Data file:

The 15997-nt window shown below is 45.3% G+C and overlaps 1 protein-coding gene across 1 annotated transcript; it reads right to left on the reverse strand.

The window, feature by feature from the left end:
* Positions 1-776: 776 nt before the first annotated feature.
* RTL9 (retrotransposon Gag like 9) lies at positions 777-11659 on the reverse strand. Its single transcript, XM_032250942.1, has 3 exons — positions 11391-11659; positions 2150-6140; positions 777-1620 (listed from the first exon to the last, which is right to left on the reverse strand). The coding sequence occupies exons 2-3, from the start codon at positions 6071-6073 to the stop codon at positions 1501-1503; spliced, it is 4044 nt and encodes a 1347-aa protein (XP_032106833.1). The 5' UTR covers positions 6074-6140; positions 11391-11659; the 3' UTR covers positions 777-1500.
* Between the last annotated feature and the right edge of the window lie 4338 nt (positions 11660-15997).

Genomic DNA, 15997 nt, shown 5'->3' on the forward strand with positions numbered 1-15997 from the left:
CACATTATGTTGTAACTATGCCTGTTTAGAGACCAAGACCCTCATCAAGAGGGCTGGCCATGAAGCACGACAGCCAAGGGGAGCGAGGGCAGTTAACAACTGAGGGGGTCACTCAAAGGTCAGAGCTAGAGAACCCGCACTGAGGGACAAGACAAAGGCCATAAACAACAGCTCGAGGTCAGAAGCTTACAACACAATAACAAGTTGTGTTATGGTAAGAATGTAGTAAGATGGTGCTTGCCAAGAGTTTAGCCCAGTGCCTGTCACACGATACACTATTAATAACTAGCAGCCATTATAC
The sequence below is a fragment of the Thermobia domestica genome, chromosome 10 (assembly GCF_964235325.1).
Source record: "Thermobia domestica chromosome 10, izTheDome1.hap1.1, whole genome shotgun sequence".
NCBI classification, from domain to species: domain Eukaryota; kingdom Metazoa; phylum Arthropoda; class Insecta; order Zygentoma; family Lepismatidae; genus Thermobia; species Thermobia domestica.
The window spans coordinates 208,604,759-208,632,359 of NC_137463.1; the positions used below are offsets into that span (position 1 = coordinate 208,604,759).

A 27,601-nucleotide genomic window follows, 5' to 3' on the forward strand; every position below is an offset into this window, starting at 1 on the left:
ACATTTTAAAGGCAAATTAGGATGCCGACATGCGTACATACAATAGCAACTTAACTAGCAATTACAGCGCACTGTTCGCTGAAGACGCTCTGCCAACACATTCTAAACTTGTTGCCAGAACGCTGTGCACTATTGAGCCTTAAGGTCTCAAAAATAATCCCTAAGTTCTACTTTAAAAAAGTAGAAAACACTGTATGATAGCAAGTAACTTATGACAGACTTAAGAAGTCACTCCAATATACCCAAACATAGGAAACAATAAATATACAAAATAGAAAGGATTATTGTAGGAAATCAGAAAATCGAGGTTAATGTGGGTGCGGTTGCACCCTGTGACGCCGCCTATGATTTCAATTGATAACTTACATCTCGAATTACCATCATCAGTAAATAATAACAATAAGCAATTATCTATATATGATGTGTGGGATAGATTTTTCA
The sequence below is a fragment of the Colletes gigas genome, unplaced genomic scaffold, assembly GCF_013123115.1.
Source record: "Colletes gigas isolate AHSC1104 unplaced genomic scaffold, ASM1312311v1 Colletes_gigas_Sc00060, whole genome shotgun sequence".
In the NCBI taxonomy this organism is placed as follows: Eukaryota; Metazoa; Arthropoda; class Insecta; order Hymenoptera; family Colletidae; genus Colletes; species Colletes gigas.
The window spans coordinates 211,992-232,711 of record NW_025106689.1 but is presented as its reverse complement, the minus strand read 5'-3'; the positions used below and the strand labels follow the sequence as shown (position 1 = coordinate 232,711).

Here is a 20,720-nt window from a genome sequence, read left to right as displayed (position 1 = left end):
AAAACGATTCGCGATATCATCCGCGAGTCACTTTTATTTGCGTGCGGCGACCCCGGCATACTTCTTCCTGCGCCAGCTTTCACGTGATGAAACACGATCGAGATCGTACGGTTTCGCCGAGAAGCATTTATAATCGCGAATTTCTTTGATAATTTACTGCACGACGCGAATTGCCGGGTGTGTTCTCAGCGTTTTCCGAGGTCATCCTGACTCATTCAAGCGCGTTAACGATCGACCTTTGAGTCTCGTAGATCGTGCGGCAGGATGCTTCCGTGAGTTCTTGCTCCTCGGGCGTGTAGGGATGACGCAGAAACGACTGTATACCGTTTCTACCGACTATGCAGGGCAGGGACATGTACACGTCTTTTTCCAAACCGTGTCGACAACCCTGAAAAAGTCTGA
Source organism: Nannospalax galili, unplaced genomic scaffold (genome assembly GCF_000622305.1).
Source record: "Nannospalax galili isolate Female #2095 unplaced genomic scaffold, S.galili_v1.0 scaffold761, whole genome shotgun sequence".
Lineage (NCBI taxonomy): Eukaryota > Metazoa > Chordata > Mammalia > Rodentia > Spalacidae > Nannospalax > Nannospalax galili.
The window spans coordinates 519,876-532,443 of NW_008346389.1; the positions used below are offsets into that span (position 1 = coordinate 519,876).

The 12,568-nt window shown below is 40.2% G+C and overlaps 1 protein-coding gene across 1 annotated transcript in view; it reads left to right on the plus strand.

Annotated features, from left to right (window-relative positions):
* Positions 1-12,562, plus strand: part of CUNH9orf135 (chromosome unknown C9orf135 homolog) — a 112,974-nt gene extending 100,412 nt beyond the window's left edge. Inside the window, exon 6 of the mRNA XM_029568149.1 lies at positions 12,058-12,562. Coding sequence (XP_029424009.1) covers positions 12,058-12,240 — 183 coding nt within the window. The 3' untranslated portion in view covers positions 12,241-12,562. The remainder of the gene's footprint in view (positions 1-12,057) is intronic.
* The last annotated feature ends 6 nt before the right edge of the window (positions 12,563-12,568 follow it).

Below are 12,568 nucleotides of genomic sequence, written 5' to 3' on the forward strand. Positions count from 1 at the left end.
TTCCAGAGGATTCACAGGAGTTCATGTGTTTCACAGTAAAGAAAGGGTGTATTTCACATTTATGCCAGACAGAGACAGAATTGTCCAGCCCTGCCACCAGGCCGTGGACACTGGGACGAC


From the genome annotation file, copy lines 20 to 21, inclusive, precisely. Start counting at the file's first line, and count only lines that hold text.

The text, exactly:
Source organism: Nannospalax galili, unplaced genomic scaffold (genome assembly GCF_000622305.1).
Source record: "Nannospalax galili isolate Female #2095 unplaced genomic scaffold, S.galili_v1.0 scaffold761, whole genome shotgun sequence".